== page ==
I’m thinking about putting more of my work on Radian out in public: a public source code archive, I think, and perhaps a second blog, where I can talk my way through the design process in more detail. I’ve been reluctant to put too much of a spotlight on this project yet, since it’s a long way from being a useful tool; but it’s an interesting problem space, and there’s no way it will ever become a useful tool without help from a lot of other people, so it might be time to start opening up.

November 16, 2009

Syntax across languages: samples of corresponding operations in a variety of programming languages.

November 12, 2009

I have just about finished putting together a basic module system for Radian, which will allow programs to span multiple source files. Designing this system was more difficult than I had anticipated; the module system says a lot about developer workflow, so I had to think pretty far ahead about the things I expect people to do with this language and the ways they will likely want to do it.

The module system came about because I want to start building a standard utility library, and in order to do that the compiler needs to link a program together from multiple source files. I want to have some semi-automatic mechanism for linking against the standard library, but it seemed more sensible to build that on top of a generic linking mechanism than to start with the special case and generalize it.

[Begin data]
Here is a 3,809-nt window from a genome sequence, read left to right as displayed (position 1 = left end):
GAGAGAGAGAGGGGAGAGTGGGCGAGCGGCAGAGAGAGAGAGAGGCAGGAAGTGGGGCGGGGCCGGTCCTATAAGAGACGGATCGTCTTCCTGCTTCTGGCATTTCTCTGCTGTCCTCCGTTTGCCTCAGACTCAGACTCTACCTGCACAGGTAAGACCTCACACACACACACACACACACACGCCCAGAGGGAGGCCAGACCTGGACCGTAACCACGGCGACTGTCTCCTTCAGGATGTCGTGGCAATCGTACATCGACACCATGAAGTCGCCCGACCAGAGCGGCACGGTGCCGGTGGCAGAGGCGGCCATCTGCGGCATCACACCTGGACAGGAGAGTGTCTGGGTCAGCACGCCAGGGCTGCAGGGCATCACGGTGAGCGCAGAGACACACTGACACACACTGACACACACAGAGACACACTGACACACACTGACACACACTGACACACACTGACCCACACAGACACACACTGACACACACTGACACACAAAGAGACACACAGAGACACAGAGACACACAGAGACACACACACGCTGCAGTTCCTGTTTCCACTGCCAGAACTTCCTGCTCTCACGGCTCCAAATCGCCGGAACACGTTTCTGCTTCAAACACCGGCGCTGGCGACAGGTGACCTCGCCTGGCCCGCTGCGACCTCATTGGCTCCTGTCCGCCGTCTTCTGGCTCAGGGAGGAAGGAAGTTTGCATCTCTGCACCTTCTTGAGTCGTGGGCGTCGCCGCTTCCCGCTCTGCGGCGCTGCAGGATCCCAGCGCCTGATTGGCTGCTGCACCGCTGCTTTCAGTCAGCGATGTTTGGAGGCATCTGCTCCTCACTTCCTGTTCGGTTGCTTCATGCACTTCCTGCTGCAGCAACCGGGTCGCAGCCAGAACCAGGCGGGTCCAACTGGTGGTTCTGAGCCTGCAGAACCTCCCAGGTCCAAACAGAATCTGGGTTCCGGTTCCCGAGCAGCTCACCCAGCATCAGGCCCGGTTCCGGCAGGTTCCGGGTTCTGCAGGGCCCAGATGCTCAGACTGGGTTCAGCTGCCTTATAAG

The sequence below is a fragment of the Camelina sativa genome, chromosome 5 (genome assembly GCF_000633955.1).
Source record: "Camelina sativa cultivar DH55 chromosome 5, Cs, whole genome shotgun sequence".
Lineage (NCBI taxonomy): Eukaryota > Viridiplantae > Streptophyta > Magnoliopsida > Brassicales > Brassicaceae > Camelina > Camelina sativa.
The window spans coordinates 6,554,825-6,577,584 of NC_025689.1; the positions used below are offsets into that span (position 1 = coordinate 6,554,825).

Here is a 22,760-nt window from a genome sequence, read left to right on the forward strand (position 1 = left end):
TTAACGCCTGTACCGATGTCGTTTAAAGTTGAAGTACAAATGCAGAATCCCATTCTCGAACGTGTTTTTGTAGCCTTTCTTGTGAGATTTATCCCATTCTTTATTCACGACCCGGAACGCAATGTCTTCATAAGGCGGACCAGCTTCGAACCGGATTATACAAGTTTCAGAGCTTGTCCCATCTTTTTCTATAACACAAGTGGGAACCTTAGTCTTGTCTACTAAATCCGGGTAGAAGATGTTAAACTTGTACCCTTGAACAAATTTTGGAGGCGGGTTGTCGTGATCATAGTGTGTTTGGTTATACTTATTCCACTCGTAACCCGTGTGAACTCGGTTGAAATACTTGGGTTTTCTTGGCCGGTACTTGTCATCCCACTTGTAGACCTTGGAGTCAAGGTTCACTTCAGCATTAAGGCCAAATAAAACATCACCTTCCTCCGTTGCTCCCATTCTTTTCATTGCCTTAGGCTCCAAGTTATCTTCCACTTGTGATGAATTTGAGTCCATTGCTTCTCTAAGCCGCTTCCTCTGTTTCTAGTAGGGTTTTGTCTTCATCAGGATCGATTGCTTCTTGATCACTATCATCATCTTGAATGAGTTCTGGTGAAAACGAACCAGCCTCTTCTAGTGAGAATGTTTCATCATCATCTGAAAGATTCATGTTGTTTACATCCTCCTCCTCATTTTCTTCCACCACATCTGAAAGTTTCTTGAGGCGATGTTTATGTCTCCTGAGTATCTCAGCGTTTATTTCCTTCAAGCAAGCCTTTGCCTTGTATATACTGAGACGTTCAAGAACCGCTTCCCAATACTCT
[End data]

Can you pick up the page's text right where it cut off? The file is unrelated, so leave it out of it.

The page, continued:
Lessons learned from experiences with other languages:

  • Modules should not be able to define global identifiers. A client program can always import a qualified symbol into its unqualified namespace, but there’s no way to prevent imported global identifiers from conflicting with each other.
  • Source files should import dependencies explicitly. Interpretation of a source file should not depend on any external context, like a project file, an environment variable, or the contents of some shared directory.
  • Support modules should be initialized and finalized explicitly, in the main program, so that the programmer can control the dependency order.
  • The structure of the program should be visible in the filesystem. Don’t trip people up by introducing a parallel-but-different structural hierarchy.
  • Makefiles are evil. The language must allow the programmer to describe the program in such a way that the compiler can identify all of its parts and build a finished executable in one step.